3. Remove the plastic and continue to grow the seedlings while keeping the soil moist.

  4. When two sets of true leaves appear on the seedlings, carefully transplant them into their own pots and continue growing them until outdoor planting time. Make sure to harden off seedlings before planting in the garden.

From Stem Cuttings


Stem cuttings take root easily, and this is a good way to create clones of your favorites.

You can take cuttings at any time of year, and likely to do is to take them in late summer to keep indoors over the winter months so that by the time spring rolls around, and plants are ready to go.


Cut a four- to six-inch section of stem with clean pruning shears, and remove the leaves from the bottom three-quarters of the cutting.


You can either place these in water to root or in potting soil. If you’re using potting soil, dip the cut end into powdered rooting hormone, make a hole in the soil and carefully plant the cutting.


Keep the cuttings in a bright location, out of direct sun, with temperatures between 60 to 75°F. If you’re growing them in water, make sure to change it every couple of days. If they’re in soil, keep it evenly moist but not waterlogged.


After a week or two, roots should start to develop, and when they are an inch or two long, you can transplant into a container filled with potting soil. You’ll know that your cuttings in soil have successfully rooted when you see evidence of new foliar growth.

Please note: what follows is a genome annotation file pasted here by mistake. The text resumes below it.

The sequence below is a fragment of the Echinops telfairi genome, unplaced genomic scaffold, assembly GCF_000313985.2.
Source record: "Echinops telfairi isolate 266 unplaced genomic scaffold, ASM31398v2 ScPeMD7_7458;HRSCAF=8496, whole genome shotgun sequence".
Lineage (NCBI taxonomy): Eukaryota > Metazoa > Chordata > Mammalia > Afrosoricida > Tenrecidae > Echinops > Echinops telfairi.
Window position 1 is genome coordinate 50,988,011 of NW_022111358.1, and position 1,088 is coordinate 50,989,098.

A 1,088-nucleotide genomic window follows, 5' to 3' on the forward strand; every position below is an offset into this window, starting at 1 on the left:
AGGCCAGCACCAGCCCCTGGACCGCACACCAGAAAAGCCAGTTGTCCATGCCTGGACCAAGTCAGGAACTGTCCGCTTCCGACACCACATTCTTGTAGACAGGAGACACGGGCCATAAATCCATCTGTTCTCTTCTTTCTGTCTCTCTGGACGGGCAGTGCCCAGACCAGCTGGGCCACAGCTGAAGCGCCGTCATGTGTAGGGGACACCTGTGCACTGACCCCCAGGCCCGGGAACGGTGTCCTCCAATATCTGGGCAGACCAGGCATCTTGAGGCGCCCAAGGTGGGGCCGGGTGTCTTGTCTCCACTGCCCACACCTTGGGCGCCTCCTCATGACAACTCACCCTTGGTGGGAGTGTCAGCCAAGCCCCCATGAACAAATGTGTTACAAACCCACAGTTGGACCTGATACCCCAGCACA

Potting and Repotting Coleus


To grow coleus in a container, start with a large pot that the plant can grow into, otherwise, you'll be repotting this fast-growing plant before you know it.


In mixed container plantings, coleus usually serves as an upright "thriller" plant in the center of the container, surrounded by "fillers" and "spillers." In colder zones, container plants are sometimes moved indoors to overwinter.


Pests and Plant Diseases


Groundhogs and young rabbits love coleus. If you can protect your plants early in the season, these pests will usually turn their attention to other plants by mid-summer. Watch out for mealybugs, aphids, spider mites, whiteflies, and slugs.


Coleus is not usually bothered by diseases unless the weather turns cool and damp. If that happens, expect to see signs of fungal diseases, such as mildew. Be careful that the plant enjoys good drainage, because standing water can lead to fungal root rot and stem rot.


Benefits of Coleus


Glaucoma – Sterile fluid extract of forskolin is known to reduce intraocular pressure, thus proving helpful in treating Glaucoma.


Asthma – Forskolin, when inhaled, decreases lung spasms, thus helping to calm the root cause of asthma.


Cardiomyopathy – Forskolin helps dilate blood vessels and enhances the heart’s blood pumping capacity.


Hypertension – Forskolin helps dilate blood vessels, thereby reducing blood pressure and thus proving to be a potent Hypertension treatment.


Psoriasis – Forskolin extract, whether ingested or applied, helps cure psoriasis.


Erectile Dysfunction – Injecting Coleus plant extract at the base of the penis along with other drugs helps improve Erectile Dysfunction in men.


It is important to note that the use of Forskolin to treat medical conditions is only a natural remedy. The information cannot replace medical advice. Therefore, it is important to seek advice from a medical practitioner.